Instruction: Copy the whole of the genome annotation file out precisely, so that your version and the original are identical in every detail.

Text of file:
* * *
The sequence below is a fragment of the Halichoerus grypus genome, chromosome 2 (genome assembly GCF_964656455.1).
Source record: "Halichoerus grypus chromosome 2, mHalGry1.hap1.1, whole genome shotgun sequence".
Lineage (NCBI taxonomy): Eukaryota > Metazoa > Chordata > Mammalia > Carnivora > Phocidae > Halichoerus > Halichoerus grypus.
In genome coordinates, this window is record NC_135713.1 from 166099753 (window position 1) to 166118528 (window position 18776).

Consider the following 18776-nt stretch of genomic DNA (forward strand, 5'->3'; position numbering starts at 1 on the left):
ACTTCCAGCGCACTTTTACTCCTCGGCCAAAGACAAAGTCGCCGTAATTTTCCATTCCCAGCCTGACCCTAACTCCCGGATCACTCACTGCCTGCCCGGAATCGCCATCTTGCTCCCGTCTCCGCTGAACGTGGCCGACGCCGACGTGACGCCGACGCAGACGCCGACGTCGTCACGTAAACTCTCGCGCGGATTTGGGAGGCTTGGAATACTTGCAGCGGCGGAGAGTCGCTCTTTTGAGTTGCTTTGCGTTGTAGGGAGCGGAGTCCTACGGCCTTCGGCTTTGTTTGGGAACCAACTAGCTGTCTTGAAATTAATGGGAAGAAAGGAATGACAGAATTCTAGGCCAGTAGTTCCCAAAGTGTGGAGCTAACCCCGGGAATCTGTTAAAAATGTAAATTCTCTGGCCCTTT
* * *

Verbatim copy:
The sequence below is a fragment of the Halichoerus grypus genome, chromosome 2 (genome assembly GCF_964656455.1).
Source record: "Halichoerus grypus chromosome 2, mHalGry1.hap1.1, whole genome shotgun sequence".
Lineage (NCBI taxonomy): Eukaryota > Metazoa > Chordata > Mammalia > Carnivora > Phocidae > Halichoerus > Halichoerus grypus.
In genome coordinates, this window is record NC_135713.1 from 166099753 (window position 1) to 166118528 (window position 18776).

Consider the following 18776-nt stretch of genomic DNA (forward strand, 5'->3'; position numbering starts at 1 on the left):
ACTTCCAGCGCACTTTTACTCCTCGGCCAAAGACAAAGTCGCCGTAATTTTCCATTCCCAGCCTGACCCTAACTCCCGGATCACTCACTGCCTGCCCGGAATCGCCATCTTGCTCCCGTCTCCGCTGAACGTGGCCGACGCCGACGTGACGCCGACGCAGACGCCGACGTCGTCACGTAAACTCTCGCGCGGATTTGGGAGGCTTGGAATACTTGCAGCGGCGGAGAGTCGCTCTTTTGAGTTGCTTTGCGTTGTAGGGAGCGGAGTCCTACGGCCTTCGGCTTTGTTTGGGAACCAACTAGCTGTCTTGAAATTAATGGGAAGAAAGGAATGACAGAATTCTAGGCCAGTAGTTCCCAAAGTGTGGAGCTAACCCCGGGAATCTGTTAAAAATGTAAATTCTCTGGCCCTTT